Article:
Companies who own dating sites also own ‘adult sites’ where people pay for sex. I like to think that everyone should be in it together. Peoples’ vulnerability and need for love become collateral. which means often the industry gets blurred with the adult industry. But it makes me particularly sad when it’s people inside the industry doing the bad stuff. I wake up to Google alerts and tweets from all around the world, related to dating. A person getting date-raped on a Tinder date sells far more newspapers than stories of the hundreds of thousands of weddings which have resulted from the industry. You only have to run a search for ‘online dating’ to see how much negative press the industry gets.I’ve been to more singles events than you can imagine, been on more first dates than most people go on in their whole life, and I’ve done everything I could to learn about an industry which interested me. And so have all the other good dating bloggers and experienced dating experts out there. And as experts in a subject, we should be paid for our expertise.I didn’t fall into my job at Time Out – they asked me to do it, because they could see the hard work I’d put in. One of the reasons I had so much respect for Time Out, from the very start, was because they brought me in as a consultant. And to be honest it makes me really sad to see the unethical end of the spectrum, because it’s these bad experiences which tarnish a whole industry.As far as speed dating companies go, Date in a Dash is a behemoth in London.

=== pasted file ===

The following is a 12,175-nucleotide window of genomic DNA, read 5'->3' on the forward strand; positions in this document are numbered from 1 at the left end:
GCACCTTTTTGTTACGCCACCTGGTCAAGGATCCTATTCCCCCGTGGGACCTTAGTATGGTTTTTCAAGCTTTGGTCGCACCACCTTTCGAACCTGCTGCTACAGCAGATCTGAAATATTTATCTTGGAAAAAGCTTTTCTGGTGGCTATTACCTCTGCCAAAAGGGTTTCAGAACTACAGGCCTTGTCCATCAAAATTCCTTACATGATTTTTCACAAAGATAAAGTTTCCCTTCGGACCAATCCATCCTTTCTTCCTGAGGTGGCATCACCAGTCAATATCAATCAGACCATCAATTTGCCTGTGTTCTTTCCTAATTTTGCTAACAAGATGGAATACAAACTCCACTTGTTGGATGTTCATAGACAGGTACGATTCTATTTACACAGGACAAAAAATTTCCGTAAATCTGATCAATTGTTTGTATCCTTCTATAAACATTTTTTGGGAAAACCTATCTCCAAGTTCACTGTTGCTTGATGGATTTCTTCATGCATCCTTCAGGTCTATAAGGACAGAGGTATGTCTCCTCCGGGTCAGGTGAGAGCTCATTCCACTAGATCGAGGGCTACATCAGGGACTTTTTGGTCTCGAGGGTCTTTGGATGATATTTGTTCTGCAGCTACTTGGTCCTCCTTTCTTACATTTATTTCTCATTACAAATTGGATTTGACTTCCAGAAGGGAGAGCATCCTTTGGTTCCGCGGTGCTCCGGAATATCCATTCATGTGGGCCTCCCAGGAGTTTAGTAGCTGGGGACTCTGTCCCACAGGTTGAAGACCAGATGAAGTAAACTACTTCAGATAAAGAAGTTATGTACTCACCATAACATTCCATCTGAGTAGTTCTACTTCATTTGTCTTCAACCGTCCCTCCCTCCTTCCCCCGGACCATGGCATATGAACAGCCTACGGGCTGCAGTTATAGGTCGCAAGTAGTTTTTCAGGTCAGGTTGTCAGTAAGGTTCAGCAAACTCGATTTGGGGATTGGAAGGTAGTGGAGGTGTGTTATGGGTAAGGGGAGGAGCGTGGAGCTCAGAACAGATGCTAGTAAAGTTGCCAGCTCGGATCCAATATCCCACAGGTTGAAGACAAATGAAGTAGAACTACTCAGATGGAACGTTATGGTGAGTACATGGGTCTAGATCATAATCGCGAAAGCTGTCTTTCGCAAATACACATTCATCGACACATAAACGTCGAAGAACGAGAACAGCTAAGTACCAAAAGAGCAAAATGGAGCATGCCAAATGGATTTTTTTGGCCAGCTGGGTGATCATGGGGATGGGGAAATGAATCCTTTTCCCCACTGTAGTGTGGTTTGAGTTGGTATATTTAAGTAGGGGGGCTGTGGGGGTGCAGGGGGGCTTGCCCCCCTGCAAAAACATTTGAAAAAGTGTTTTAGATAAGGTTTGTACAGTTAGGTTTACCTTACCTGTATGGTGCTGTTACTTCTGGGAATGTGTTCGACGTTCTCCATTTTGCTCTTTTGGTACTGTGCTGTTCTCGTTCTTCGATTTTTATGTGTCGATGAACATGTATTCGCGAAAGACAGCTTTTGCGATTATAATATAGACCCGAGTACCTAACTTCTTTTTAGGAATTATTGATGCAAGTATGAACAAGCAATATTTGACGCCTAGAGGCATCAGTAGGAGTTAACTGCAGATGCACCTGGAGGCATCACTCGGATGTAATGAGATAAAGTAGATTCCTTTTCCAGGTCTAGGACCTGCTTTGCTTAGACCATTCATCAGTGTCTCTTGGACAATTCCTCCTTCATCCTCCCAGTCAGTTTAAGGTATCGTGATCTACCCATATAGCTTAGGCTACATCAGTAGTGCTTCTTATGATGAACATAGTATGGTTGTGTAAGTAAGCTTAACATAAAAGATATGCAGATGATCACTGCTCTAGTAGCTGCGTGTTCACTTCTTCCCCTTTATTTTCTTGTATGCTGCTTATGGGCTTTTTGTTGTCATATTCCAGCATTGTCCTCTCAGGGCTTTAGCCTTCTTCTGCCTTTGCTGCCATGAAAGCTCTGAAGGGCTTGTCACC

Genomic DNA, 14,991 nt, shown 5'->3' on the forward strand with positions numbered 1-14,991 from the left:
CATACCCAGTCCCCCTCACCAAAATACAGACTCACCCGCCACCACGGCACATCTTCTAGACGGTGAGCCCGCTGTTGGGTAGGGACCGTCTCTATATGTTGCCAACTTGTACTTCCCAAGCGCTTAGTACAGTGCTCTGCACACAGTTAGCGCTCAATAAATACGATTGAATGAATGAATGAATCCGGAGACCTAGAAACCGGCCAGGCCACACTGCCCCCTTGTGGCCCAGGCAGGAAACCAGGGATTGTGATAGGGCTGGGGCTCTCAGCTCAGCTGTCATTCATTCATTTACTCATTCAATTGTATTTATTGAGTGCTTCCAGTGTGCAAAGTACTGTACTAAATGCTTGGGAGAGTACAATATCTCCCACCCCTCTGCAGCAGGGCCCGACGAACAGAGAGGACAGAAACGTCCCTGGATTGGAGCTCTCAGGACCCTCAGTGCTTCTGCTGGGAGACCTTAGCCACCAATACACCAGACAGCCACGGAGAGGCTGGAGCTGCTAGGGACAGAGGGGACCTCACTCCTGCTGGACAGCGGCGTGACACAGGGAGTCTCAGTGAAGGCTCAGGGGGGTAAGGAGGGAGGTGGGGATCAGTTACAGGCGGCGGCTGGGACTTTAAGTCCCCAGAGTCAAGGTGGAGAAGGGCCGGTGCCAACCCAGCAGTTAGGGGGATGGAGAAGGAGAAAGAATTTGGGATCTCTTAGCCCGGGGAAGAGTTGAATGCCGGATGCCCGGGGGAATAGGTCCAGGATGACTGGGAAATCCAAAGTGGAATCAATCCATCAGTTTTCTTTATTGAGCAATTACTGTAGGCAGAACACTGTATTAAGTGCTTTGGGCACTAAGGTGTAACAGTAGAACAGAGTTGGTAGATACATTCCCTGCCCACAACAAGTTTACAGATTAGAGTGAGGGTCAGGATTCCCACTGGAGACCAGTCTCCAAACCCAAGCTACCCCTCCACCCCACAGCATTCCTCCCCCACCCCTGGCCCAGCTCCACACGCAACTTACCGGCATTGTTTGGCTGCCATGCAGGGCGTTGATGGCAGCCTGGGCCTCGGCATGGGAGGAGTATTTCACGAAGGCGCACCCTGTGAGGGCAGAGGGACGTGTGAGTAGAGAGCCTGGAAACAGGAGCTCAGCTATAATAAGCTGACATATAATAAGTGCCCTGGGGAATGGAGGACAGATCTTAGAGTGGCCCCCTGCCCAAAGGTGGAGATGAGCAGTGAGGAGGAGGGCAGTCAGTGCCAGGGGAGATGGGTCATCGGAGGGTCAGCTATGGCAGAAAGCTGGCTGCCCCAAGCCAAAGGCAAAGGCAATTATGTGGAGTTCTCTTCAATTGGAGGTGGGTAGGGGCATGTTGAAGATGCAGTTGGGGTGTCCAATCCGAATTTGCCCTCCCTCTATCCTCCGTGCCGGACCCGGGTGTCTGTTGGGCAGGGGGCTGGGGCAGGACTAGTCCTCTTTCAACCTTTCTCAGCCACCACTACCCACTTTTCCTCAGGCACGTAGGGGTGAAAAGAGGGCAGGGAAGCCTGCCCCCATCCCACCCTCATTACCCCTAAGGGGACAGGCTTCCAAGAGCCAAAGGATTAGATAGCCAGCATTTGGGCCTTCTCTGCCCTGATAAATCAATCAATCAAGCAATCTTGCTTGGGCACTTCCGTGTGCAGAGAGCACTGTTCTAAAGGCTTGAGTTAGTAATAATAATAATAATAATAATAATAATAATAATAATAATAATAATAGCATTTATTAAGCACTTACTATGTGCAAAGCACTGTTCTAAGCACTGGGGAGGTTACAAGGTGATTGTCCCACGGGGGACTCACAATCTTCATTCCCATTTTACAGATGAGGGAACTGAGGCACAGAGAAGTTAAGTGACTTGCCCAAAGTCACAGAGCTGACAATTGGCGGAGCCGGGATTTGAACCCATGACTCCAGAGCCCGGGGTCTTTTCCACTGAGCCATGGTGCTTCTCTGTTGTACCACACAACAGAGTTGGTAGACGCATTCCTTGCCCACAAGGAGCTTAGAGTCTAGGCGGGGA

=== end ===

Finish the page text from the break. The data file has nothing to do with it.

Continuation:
Unfortunately no dating events company can control the type of people attending too carefully, and I remember that was my only real complaint about the night.
If your staff are meeting journalists, they’re likely to spot the likeness sooner or later?!
Finally, this new dating club (one part for men, one for women) is set up by Apprentice ‘star’ Sarah Dales (the one who told her team of girls to wear short skirts and full faces of make-up to win a task).
Next week the app will also be hosting a launch event for bloggers and journalists, in hopes of gaining more coverage.
Whilst it’s great to have a company reach out to bloggers, and want to schmooze them a bit, even if just with lunch or a nice party, some of the reports of the ‘lunch meetings’ have been rather dubious … but I really think it’s underhand to use staff for ‘user experience quotes’, and particularly bad to give them fake names!